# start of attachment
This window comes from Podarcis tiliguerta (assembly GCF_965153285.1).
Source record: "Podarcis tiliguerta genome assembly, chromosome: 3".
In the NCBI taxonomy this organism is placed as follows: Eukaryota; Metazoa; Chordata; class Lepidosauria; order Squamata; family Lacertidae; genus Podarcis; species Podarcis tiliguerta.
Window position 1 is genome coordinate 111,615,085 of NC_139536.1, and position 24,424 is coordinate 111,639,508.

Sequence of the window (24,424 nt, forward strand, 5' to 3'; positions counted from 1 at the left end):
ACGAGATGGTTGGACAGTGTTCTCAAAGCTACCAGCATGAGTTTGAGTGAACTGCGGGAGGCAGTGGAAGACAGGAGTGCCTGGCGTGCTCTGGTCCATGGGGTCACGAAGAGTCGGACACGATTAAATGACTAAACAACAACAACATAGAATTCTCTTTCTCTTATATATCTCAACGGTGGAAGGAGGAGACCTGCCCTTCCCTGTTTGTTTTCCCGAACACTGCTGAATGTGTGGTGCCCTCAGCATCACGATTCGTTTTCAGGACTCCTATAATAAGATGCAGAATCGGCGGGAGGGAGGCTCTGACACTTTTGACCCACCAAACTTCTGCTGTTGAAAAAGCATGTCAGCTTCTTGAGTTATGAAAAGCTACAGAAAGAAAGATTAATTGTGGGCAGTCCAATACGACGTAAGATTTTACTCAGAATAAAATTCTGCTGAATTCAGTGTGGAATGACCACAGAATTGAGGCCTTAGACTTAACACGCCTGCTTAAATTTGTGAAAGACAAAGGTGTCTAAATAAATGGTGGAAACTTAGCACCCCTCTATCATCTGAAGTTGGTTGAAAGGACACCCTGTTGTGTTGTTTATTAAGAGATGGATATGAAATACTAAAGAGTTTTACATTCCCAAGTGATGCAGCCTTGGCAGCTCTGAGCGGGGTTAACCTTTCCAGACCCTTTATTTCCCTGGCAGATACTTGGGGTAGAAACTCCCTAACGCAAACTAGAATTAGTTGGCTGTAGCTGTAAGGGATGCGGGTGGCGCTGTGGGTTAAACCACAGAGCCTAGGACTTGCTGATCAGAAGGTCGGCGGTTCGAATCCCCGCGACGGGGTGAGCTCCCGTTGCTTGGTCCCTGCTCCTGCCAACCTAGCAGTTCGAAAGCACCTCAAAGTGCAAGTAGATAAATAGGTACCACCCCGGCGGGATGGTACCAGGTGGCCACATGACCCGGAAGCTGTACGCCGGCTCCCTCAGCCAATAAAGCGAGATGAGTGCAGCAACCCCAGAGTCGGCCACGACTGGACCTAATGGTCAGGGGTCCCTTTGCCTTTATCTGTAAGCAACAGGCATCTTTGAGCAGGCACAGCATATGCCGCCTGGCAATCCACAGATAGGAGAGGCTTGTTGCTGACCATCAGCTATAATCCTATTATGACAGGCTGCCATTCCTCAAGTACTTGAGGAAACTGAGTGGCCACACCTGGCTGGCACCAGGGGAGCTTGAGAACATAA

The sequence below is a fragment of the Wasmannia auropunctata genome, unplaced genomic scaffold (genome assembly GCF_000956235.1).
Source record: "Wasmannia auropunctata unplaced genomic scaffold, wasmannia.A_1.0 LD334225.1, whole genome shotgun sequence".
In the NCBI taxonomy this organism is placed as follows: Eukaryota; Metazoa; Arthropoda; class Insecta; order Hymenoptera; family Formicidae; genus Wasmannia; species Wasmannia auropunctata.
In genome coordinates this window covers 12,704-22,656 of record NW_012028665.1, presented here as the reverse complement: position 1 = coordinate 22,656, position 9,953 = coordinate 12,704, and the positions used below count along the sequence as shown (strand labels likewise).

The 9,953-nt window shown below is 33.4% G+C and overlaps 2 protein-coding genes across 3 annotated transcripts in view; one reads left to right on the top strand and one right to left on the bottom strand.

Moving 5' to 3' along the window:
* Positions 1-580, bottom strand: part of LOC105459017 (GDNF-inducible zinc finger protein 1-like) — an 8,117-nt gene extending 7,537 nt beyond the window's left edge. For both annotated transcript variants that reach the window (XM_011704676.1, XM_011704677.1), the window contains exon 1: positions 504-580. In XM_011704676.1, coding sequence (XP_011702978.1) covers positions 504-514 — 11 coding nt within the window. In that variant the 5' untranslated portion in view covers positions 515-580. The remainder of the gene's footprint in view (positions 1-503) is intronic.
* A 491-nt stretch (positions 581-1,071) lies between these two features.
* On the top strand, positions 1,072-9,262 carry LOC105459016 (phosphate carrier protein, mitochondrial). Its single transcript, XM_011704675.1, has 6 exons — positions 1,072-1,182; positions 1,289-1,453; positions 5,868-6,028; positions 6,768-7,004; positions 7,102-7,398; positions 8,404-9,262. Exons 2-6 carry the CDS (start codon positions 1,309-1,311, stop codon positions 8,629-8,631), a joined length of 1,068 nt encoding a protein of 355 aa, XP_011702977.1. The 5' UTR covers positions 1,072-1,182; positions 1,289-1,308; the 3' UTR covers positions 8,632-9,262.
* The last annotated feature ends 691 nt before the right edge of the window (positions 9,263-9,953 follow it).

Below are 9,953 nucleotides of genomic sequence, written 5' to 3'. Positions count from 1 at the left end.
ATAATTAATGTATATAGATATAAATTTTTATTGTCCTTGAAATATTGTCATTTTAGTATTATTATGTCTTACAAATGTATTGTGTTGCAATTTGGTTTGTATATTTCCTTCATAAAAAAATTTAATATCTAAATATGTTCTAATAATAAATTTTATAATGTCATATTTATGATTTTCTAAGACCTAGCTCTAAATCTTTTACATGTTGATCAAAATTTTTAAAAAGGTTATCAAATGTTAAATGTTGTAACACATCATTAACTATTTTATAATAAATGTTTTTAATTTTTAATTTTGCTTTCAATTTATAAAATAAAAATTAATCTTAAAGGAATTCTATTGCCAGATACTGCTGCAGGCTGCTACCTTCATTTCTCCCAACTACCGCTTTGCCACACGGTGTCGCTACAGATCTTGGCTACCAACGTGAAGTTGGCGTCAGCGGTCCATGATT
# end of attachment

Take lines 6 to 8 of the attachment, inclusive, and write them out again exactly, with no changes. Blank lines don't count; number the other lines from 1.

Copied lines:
ACGAGATGGTTGGACAGTGTTCTCAAAGCTACCAGCATGAGTTTGAGTGAACTGCGGGAGGCAGTGGAAGACAGGAGTGCCTGGCGTGCTCTGGTCCATGGGGTCACGAAGAGTCGGACACGATTAAATGACTAAACAACAACAACATAGAATTCTCTTTCTCTTATATATCTCAACGGTGGAAGGAGGAGACCTGCCCTTCCCTGTTTGTTTTCCCGAACACTGCTGAATGTGTGGTGCCCTCAGCATCACGATTCGTTTTCAGGACTCCTATAATAAGATGCAGAATCGGCGGGAGGGAGGCTCTGACACTTTTGACCCACCAAACTTCTGCTGTTGAAAAAGCATGTCAGCTTCTTGAGTTATGAAAAGCTACAGAAAGAAAGATTAATTGTGGGCAGTCCAATACGACGTAAGATTTTACTCAGAATAAAATTCTGCTGAATTCAGTGTGGAATGACCACAGAATTGAGGCCTTAGACTTAACACGCCTGCTTAAATTTGTGAAAGACAAAGGTGTCTAAATAAATGGTGGAAACTTAGCACCCCTCTATCATCTGAAGTTGGTTGAAAGGACACCCTGTTGTGTTGTTTATTAAGAGATGGATATGAAATACTAAAGAGTTTTACATTCCCAAGTGATGCAGCCTTGGCAGCTCTGAGCGGGGTTAACCTTTCCAGACCCTTTATTTCCCTGGCAGATACTTGGGGTAGAAACTCCCTAACGCAAACTAGAATTAGTTGGCTGTAGCTGTAAGGGATGCGGGTGGCGCTGTGGGTTAAACCACAGAGCCTAGGACTTGCTGATCAGAAGGTCGGCGGTTCGAATCCCCGCGACGGGGTGAGCTCCCGTTGCTTGGTCCCTGCTCCTGCCAACCTAGCAGTTCGAAAGCACCTCAAAGTGCAAGTAGATAAATAGGTACCACCCCGGCGGGATGGTACCAGGTGGCCACATGACCCGGAAGCTGTACGCCGGCTCCCTCAGCCAATAAAGCGAGATGAGTGCAGCAACCCCAGAGTCGGCCACGACTGGACCTAATGGTCAGGGGTCCCTTTGCCTTTATCTGTAAGCAACAGGCATCTTTGAGCAGGCACAGCATATGCCGCCTGGCAATCCACAGATAGGAGAGGCTTGTTGCTGACCATCAGCTATAATCCTATTATGACAGGCTGCCATTCCTCAAGTACTTGAGGAAACTGAGTGGCCACACCTGGCTGGCACCAGGGGAGCTTGAGAACATAA

The sequence below is a fragment of the Wasmannia auropunctata genome, unplaced genomic scaffold (genome assembly GCF_000956235.1).
Source record: "Wasmannia auropunctata unplaced genomic scaffold, wasmannia.A_1.0 LD334225.1, whole genome shotgun sequence".